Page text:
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OWI No. 13 … keep her off the road please!
November 12, 2009 - Per Peterson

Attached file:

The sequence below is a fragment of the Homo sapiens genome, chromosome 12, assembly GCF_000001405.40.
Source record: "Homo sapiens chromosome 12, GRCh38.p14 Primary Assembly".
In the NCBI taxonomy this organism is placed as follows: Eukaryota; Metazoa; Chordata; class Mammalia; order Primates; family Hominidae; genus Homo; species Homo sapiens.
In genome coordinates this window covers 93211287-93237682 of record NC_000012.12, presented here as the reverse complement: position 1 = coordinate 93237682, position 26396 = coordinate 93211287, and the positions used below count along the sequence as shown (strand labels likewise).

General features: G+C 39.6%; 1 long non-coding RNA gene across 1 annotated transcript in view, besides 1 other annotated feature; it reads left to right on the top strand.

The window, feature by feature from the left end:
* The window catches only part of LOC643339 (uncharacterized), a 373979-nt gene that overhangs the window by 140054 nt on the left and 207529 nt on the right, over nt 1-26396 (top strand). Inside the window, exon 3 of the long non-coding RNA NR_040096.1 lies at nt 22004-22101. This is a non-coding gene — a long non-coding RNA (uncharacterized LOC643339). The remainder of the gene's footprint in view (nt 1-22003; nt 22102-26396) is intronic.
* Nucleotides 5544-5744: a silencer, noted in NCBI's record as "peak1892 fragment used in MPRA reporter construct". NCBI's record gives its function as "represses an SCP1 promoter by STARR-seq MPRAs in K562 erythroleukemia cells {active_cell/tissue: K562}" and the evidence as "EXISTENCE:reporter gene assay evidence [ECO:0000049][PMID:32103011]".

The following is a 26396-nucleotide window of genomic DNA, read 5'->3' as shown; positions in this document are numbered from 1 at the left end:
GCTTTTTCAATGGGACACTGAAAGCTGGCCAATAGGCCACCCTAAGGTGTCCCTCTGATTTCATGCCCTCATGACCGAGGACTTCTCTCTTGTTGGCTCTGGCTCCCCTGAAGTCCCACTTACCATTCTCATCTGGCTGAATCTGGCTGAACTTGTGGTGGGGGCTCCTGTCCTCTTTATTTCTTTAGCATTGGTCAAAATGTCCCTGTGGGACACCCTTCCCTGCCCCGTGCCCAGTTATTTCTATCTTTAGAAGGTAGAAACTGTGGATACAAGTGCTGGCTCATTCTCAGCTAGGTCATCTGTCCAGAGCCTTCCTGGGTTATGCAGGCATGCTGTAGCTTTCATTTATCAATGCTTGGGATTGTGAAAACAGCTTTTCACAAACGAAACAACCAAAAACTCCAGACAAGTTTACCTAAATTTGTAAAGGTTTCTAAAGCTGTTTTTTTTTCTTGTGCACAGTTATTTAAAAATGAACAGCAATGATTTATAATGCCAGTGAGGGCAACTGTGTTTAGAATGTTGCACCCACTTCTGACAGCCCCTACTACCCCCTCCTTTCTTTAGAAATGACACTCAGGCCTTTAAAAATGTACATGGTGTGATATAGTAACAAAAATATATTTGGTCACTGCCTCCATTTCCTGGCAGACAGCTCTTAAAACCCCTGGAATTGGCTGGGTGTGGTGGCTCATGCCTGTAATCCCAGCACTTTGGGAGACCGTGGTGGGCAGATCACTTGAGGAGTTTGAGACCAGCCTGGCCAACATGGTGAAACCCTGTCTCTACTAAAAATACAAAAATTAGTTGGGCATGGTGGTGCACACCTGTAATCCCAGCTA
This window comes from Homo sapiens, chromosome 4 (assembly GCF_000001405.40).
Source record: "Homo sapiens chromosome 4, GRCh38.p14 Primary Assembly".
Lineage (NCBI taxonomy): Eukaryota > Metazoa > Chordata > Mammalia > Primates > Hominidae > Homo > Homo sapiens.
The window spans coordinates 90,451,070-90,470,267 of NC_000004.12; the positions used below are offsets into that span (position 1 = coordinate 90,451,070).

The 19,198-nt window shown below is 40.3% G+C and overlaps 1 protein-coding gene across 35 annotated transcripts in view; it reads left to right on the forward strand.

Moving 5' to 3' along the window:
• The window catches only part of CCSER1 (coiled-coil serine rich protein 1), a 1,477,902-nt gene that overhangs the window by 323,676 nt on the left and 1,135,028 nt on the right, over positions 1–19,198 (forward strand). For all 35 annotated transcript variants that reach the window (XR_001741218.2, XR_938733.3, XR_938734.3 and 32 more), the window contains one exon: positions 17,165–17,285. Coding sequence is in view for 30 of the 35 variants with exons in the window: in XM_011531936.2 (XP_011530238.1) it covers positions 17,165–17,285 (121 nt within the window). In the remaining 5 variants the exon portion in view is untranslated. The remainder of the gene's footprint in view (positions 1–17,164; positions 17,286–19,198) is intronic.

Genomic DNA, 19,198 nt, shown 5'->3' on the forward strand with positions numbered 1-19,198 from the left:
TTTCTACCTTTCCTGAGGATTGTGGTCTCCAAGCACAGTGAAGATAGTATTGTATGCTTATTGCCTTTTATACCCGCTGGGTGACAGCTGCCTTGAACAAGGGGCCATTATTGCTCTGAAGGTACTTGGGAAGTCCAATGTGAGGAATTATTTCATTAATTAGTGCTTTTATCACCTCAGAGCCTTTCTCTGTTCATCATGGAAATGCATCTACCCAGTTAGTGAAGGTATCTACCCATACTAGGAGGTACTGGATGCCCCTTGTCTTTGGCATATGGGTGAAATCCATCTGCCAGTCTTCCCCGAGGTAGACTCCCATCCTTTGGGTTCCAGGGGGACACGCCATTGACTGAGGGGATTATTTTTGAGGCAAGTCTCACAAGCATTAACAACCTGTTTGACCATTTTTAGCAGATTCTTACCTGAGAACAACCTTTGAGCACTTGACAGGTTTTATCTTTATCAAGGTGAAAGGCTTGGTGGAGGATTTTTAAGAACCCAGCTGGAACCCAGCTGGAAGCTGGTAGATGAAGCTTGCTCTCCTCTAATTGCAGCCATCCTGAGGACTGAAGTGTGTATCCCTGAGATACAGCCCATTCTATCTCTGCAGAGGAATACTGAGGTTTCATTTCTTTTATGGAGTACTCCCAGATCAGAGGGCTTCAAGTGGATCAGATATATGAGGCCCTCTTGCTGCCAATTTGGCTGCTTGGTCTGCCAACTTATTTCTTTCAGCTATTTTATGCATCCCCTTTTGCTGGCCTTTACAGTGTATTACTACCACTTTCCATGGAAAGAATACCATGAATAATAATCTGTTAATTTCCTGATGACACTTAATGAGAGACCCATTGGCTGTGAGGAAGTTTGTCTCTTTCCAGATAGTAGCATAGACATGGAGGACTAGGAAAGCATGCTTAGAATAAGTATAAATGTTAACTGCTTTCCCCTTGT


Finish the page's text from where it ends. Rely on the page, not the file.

We know y’all like your beer in Wisconsin, where drinking is the closest thing to a state pastime as you can get, but you need to be smart about it — at least smarter than a western Wisconsin woman, who this week pleaded guilty to her 13th drunken driving charge. The 51-year-old St. Croix Falls woman was arrested in Barron County last June while on extended supervision for drunken driving convictions in Eau Claire and Burnett counties, the AP said. She was sentenced to three years in prison in Eau Claire County last month for violating terms of her extended supervision. In September, she received 18 months in prison for violating her supervision in Burnett County. White, whose previous drunken driving convictions date back to 1991 and happened in Minnesota and Wisconsin, will be sentenced on the Barron County drunken driving conviction Dec. 15. This begs the question: How on earth was she even allowed to be put in a position to drive? Seriously. 13 DWIs? In Wisconsin, they call them OWIs, or Operating While Intoxicated. I hope they mean operating a vehicle. Under Wisconsin law, for a second OWI, you’re sent to jail for not less than five days, or you must do 30 days of community service. Also, any driver with two OWIs in a five-year span are subject to immobilization or ignition interlock requirements on all vehicles for which the person’s name appears on the title or registration; and they’re not eligible for an occupational license for one year, the Wisconsin Department of Transportation said. The Web site doesn’t include what would happen to someone with 13 OWIs, probably because the state’s DOT can’t fathom the thought of someone screwing up that many times. This woman has an obvious problem and should be put away for a while. In Minnesota, she’d be thrown in jail for up to seven years and fined $14,000. She’d also get specially-coded license plates and have to go to treatment and abstain from drinking for a year. In other words, she’d be off the road for a long, long time — maybe enough time to kick the habit.
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